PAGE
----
Cats ★★★

Sorry, haters—after thirty-odd years of attempts we now have a movie of CATS, and…it’s fine. Not great, but CATS, eccentric, endearing, and uneven, isn’t great. It’s certainly better than the recent, listless Broadway revival, a tired going-through-the-motions. The director and Lee Hall (BILLY ELLIOT) have streamlined the stage musical, and given it more of a script and a narrative spine; it’s always been stuff and nonsense, but it’s the best of the stuff and nonsense, with necessary additions and subtractions to bring it it under two hours. (Andrew Lloyd Webber wisely released his grip on the material, not that I dislike the films of EVITA and PHANTOM.) Anyone not onboard with a film version will surely appreciate its relative brevity in an era when 135 minutes is some sort of norm; then again anyone not onboard with “singing cats” (per Paul Newman on Letterman) won't be attending.

But if you are going and have some grounding in and tolerance for the material, some of it is kitty (and kitschy) heaven, and none of it hell. While the handmade quality of the source is absent the combination of humanoid mo-cap CGI and outsized sets mostly works, and unlike the show the movie gets out of its junkyard set environment and explores London often enough. The book (er, script) accommodates the star turns in several shades: vaudeville (Rebel Wilson festooned in mice and roaches, James "Every Other Movie Musical Must Include Me" Corden, Ian McKellen) PG-rated friskiness (Idris Elba, Jason Derulo, and Taylor Swift), wide-eyed innocence (ballerina Francesca Hayward, very cute), and gravitas (Judi Dench, a feline Yoda, finally appearing in CATS decades after departing the original West End production before it opened). Four out of five humans and every cat surveyed wanted Jennifer Hudson to play the forlorn Grizabella and sing "Memory." Done.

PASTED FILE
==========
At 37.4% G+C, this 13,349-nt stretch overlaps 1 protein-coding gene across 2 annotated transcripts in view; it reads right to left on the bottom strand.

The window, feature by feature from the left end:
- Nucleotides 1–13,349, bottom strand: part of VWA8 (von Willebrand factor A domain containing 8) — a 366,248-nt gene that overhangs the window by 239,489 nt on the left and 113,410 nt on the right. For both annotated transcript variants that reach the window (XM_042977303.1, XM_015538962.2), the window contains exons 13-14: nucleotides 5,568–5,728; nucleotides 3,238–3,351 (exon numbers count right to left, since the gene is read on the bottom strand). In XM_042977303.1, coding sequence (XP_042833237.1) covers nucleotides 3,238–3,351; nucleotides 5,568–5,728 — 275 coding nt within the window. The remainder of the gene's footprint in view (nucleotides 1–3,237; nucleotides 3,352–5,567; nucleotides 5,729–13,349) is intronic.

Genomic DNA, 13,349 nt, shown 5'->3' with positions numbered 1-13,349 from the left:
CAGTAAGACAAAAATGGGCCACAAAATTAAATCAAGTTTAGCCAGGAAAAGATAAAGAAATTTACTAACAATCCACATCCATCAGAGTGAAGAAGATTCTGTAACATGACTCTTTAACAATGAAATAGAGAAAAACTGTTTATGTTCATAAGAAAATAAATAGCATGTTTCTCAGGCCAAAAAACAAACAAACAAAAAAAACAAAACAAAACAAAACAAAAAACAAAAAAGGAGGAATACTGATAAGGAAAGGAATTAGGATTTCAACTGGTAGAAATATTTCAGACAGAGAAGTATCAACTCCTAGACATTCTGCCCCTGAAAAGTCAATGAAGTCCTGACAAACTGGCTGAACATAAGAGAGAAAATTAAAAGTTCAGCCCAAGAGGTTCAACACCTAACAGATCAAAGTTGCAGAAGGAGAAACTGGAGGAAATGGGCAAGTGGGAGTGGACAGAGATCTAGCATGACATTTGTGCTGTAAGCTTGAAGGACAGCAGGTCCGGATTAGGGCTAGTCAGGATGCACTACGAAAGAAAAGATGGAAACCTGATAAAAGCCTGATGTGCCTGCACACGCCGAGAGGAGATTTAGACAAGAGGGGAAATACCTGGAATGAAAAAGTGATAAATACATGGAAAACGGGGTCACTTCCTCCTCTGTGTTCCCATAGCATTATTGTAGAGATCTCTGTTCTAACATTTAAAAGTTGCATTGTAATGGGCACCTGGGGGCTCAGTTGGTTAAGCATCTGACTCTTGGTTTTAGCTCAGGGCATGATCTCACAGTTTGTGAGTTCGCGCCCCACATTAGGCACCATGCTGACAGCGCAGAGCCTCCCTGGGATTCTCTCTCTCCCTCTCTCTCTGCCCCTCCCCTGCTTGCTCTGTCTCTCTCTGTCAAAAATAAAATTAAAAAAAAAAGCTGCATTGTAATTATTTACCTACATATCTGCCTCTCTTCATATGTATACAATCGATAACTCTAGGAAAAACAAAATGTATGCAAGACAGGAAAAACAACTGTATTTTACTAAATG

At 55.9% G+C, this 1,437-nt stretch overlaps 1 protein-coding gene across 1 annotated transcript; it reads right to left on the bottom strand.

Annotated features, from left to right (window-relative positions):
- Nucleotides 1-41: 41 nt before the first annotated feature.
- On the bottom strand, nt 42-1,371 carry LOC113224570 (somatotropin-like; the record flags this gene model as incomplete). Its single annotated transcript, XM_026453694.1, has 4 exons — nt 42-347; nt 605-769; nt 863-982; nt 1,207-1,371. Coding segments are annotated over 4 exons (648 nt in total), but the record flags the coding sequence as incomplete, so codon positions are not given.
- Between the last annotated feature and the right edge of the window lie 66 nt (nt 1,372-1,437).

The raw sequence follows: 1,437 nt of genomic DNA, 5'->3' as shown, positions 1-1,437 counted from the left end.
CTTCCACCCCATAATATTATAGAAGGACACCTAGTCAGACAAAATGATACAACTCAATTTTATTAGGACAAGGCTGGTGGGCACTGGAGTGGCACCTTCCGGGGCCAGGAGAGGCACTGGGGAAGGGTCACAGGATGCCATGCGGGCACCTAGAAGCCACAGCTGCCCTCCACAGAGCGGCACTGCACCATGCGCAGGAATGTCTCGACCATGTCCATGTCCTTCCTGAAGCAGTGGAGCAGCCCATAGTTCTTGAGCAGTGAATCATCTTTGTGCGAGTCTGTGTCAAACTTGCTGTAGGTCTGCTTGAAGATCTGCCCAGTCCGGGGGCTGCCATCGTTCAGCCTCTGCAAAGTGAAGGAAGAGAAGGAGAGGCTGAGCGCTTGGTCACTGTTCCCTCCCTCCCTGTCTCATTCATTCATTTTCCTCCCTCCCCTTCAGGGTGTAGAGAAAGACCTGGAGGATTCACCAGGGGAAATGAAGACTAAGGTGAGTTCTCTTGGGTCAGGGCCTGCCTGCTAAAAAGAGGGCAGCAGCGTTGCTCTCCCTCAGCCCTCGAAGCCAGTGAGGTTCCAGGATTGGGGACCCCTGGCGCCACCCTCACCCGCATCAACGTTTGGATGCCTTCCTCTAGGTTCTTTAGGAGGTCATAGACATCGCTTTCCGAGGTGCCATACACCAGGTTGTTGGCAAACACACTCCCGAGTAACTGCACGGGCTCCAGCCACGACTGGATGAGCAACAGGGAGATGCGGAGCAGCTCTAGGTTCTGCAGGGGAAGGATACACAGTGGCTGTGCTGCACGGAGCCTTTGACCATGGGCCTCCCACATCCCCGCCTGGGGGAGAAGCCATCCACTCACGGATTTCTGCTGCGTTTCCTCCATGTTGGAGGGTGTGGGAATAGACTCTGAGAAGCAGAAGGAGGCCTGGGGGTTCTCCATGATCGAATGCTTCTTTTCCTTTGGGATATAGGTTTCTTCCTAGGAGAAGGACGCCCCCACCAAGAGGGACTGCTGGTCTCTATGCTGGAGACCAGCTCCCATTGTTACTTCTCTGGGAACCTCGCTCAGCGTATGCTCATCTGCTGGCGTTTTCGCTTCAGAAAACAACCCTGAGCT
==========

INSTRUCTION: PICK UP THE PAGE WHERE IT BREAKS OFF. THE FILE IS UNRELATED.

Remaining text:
Full disclosure: The studio plied me with free popcorn, water, tattoos, cat ears, and "Meow-mosas" before and after the press screening. I swear it made no difference in my assessment. The uninitiated may need something stronger if coerced into seeing it; but CATS is such an oddball property it may one day join THE APPLE, CAN'T STOP THE MUSIC, and XANADU as gonzo early 80s musicals, which at heart it still is.

(This was the first, and probably the last, movie I'll see at The Landmark at 57 West. It's a nice venue, not as "downtown" as the shuttered Landmark on Houston, but as far away from my Brooklyn abode as Heaviside Layer.)